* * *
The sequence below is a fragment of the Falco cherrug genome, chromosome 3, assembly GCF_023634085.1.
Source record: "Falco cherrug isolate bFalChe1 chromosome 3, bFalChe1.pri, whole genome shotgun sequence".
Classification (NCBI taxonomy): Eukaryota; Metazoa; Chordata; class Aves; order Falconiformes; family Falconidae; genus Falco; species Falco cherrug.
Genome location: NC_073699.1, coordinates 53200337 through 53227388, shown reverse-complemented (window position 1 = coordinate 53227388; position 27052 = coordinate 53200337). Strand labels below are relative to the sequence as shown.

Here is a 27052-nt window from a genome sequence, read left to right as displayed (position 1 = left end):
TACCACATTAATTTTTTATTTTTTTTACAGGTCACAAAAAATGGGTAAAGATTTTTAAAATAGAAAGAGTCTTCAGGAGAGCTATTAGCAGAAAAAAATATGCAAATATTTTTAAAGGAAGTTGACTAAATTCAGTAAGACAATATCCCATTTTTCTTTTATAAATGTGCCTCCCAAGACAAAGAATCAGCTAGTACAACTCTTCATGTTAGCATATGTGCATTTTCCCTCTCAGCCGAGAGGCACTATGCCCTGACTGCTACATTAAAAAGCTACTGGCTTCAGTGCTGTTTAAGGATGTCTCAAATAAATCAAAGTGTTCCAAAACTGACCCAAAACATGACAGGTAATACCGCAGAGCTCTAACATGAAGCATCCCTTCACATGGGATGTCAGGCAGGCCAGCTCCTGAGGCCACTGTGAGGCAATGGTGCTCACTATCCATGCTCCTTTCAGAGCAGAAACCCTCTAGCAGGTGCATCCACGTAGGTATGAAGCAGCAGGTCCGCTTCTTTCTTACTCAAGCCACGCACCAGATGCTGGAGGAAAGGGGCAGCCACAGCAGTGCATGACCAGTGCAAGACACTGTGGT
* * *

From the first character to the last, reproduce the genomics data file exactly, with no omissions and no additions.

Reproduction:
The sequence below is a fragment of the Falco cherrug genome, chromosome 3, assembly GCF_023634085.1.
Source record: "Falco cherrug isolate bFalChe1 chromosome 3, bFalChe1.pri, whole genome shotgun sequence".
Classification (NCBI taxonomy): Eukaryota; Metazoa; Chordata; class Aves; order Falconiformes; family Falconidae; genus Falco; species Falco cherrug.
Genome location: NC_073699.1, coordinates 53200337 through 53227388, shown reverse-complemented (window position 1 = coordinate 53227388; position 27052 = coordinate 53200337). Strand labels below are relative to the sequence as shown.

Here is a 27052-nt window from a genome sequence, read left to right as displayed (position 1 = left end):
TACCACATTAATTTTTTATTTTTTTTACAGGTCACAAAAAATGGGTAAAGATTTTTAAAATAGAAAGAGTCTTCAGGAGAGCTATTAGCAGAAAAAAATATGCAAATATTTTTAAAGGAAGTTGACTAAATTCAGTAAGACAATATCCCATTTTTCTTTTATAAATGTGCCTCCCAAGACAAAGAATCAGCTAGTACAACTCTTCATGTTAGCATATGTGCATTTTCCCTCTCAGCCGAGAGGCACTATGCCCTGACTGCTACATTAAAAAGCTACTGGCTTCAGTGCTGTTTAAGGATGTCTCAAATAAATCAAAGTGTTCCAAAACTGACCCAAAACATGACAGGTAATACCGCAGAGCTCTAACATGAAGCATCCCTTCACATGGGATGTCAGGCAGGCCAGCTCCTGAGGCCACTGTGAGGCAATGGTGCTCACTATCCATGCTCCTTTCAGAGCAGAAACCCTCTAGCAGGTGCATCCACGTAGGTATGAAGCAGCAGGTCCGCTTCTTTCTTACTCAAGCCACGCACCAGATGCTGGAGGAAAGGGGCAGCCACAGCAGTGCATGACCAGTGCAAGACACTGTGGT